As spring toys with the idea of making an appearance this year, the slightly warmer temperatures have put some people in the best moods they’ve been in since last semester. I am one of those people. 

However, I’m also here to tell you that there is so much more that can be done for your mental health beyond the high you get from Mother Nature blessing you with a few warm minutes of sun each week.

Oh, and as for my qualifications, I got an ‘A’ in Wellness for Life, and I’m pretty sure we talked about mental health in that class. I don’t actually really remember — that was like three years ago.

Anyway, the first step is to download and use as many social media platforms as you possibly can. You think you have a lot already? Five or six is nothing: you need at least 15. 

You also have to rack up nine or more hours of screen time per day on your phone — you spent all that money on it for a reason. This will keep you meaningfully connected with all of the people in your life without ever needing to interact with them!

While we’re on the topic, I feel the need to mention something that has come up ever since the invention of the like button: you should never measure anyone’s value as a person (especially your own) with something superficial like the amount of likes they have on social media. It has to be something truly genuine and meaningful, like followers.

Next up, cut out any and all exercise. The modern push for everyone to start exercising so much was schemed up by weight machine companies to boost sales and by the agriculture industry to distract you from the fact that sugar is killing you (okay, this one is actually true).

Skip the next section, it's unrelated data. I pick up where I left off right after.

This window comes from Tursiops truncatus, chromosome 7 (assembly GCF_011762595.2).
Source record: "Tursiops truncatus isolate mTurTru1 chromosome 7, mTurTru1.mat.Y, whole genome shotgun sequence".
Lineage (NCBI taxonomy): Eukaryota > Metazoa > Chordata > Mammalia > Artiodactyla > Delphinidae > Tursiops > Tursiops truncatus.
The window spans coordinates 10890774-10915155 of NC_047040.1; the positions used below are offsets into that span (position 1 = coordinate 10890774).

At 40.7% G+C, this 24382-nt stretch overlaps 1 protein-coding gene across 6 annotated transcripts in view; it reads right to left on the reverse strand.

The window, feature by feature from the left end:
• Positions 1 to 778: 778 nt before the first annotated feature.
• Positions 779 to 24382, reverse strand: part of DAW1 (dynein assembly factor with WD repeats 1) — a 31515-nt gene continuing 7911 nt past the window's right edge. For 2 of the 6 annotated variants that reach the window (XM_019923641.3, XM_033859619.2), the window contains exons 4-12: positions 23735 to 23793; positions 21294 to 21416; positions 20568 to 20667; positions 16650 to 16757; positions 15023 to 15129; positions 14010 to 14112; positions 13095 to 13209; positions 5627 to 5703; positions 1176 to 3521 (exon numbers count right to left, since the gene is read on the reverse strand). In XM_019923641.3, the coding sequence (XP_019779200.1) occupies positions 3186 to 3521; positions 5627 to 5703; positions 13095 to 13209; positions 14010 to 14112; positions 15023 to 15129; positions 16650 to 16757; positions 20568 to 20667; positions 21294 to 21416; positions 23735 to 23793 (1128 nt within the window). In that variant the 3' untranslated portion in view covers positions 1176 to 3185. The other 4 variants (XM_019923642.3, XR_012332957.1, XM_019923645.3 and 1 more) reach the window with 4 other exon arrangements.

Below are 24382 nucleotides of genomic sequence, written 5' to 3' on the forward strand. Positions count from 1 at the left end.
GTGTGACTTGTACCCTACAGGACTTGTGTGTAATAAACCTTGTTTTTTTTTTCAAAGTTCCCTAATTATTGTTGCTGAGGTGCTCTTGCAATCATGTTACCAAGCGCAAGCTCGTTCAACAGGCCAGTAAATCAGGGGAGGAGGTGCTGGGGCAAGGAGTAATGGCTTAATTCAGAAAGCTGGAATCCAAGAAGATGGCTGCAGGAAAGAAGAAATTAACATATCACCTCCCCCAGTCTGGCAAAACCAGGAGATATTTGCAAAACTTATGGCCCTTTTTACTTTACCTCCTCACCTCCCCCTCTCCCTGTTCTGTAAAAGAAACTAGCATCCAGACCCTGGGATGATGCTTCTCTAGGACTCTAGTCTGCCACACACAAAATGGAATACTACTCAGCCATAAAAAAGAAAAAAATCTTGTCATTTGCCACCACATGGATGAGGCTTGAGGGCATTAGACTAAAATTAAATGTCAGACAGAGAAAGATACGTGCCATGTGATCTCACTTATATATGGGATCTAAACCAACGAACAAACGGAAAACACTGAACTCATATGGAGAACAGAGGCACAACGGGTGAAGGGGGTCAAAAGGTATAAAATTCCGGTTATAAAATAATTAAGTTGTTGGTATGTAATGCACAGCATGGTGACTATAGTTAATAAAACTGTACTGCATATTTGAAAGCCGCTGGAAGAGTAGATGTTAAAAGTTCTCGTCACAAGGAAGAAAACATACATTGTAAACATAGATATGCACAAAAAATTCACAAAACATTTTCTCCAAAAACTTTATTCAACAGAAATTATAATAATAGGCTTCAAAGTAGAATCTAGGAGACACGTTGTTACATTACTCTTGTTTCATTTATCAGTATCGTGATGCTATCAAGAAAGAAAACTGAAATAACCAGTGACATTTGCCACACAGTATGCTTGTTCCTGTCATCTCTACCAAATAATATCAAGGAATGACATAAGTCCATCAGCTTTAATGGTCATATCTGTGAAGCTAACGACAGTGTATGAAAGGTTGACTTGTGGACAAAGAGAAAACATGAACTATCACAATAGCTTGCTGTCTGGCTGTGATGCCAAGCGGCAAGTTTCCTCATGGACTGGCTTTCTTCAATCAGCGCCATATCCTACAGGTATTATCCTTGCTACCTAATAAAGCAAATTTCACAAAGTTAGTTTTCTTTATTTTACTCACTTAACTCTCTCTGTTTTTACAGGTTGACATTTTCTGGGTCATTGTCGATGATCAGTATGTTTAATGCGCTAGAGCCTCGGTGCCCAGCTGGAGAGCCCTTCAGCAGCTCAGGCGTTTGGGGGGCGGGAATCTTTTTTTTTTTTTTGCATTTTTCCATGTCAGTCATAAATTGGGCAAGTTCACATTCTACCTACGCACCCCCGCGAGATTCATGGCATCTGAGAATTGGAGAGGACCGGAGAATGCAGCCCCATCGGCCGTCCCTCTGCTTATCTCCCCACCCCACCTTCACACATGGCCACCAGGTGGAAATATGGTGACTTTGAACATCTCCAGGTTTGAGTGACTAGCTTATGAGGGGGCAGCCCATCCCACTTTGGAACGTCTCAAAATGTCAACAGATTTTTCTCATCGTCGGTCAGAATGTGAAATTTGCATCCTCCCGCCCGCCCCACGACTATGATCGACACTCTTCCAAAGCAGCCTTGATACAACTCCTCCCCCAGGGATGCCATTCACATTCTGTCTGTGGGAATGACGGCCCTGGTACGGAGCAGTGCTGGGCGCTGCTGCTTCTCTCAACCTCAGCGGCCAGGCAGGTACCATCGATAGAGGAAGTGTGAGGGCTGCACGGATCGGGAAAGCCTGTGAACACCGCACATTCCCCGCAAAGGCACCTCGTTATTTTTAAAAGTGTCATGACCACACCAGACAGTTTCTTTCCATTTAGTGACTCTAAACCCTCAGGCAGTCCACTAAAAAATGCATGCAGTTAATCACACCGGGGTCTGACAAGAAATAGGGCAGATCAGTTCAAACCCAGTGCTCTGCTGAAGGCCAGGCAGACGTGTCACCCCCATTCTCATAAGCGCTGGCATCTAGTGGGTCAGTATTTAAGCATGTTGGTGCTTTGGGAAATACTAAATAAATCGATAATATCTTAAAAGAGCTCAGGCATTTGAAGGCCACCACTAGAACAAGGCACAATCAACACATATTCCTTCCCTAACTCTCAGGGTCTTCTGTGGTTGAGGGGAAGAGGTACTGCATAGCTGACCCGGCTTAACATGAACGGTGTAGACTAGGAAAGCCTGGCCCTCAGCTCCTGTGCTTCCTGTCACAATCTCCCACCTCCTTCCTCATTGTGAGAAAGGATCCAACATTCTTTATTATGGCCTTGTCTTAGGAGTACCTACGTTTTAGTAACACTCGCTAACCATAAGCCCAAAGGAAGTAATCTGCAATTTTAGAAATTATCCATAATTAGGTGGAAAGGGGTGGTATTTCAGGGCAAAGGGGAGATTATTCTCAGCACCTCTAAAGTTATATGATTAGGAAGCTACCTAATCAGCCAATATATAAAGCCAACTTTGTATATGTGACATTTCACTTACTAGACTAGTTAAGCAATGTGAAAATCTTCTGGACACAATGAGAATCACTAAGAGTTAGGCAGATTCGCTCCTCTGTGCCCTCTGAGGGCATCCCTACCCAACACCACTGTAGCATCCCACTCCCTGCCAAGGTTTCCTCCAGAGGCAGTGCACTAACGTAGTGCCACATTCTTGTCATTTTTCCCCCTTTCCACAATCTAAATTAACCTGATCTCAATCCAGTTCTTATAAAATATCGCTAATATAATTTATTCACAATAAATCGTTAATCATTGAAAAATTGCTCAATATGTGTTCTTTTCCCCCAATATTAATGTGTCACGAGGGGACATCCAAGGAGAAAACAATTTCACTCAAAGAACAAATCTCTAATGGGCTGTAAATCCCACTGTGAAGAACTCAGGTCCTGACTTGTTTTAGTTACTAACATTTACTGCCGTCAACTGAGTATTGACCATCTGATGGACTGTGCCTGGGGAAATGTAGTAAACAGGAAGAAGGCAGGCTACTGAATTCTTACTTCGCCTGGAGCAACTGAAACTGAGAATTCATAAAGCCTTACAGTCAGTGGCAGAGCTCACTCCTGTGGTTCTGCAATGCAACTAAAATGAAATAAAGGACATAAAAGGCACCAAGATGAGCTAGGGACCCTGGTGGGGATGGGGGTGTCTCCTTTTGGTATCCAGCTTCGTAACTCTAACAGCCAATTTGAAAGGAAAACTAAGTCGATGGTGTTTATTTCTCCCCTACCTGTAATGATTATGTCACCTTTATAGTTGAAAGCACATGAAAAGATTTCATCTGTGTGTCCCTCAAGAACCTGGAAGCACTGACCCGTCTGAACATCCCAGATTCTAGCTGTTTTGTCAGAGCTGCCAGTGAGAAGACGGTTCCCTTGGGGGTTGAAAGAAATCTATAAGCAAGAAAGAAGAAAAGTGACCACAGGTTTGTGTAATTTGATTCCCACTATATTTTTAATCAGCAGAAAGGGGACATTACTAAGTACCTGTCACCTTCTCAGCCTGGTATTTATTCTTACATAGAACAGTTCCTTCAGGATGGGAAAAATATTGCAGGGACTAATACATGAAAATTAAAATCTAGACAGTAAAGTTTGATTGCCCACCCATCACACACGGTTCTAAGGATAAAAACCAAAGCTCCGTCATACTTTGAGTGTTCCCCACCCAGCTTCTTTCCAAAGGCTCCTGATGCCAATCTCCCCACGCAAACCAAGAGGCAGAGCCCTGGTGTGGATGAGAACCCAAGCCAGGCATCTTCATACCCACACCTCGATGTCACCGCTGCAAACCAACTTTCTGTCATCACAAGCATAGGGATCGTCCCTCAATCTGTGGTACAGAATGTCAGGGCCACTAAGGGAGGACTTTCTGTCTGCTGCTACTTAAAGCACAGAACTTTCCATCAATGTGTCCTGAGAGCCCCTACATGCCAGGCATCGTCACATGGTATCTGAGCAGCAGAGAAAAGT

In any case, when you exercise, it sends perfectly good blood to your muscles that would be better spent going to your brain to make you less sad. Try moving your body as little as possible on a daily basis.

Sleep is another thing with a lot of bad information and pseudoscience out there. Talk all you want about a solid eight hours and the health benefits — absolutely nothing can distract me from the fact that when I go to sleep, sometimes I get nightmares, and nightmares are scary. 

I supplement every hour of sleep I skip (to avoid the high-stakes gamble known as dreaming) with 200 milligrams of caffeine, but your results may vary.

As a final note, I think that the best general advice I can give you is that you don’t really want to set any goals for yourself, as they can cause unnecessary stress. Even setting a goal to improve your mental health adds stress to your life, which in turn can worsen your mental health — it’s a complete scam.

If you want to achieve something, try out passively thinking about it for a couple of years and see if you end up doing it — and hey, if you don’t, it’s not like you failed at anything.

It’s better to just sort of aimlessly float through life and hope that peace and happiness find you somewhere along the way.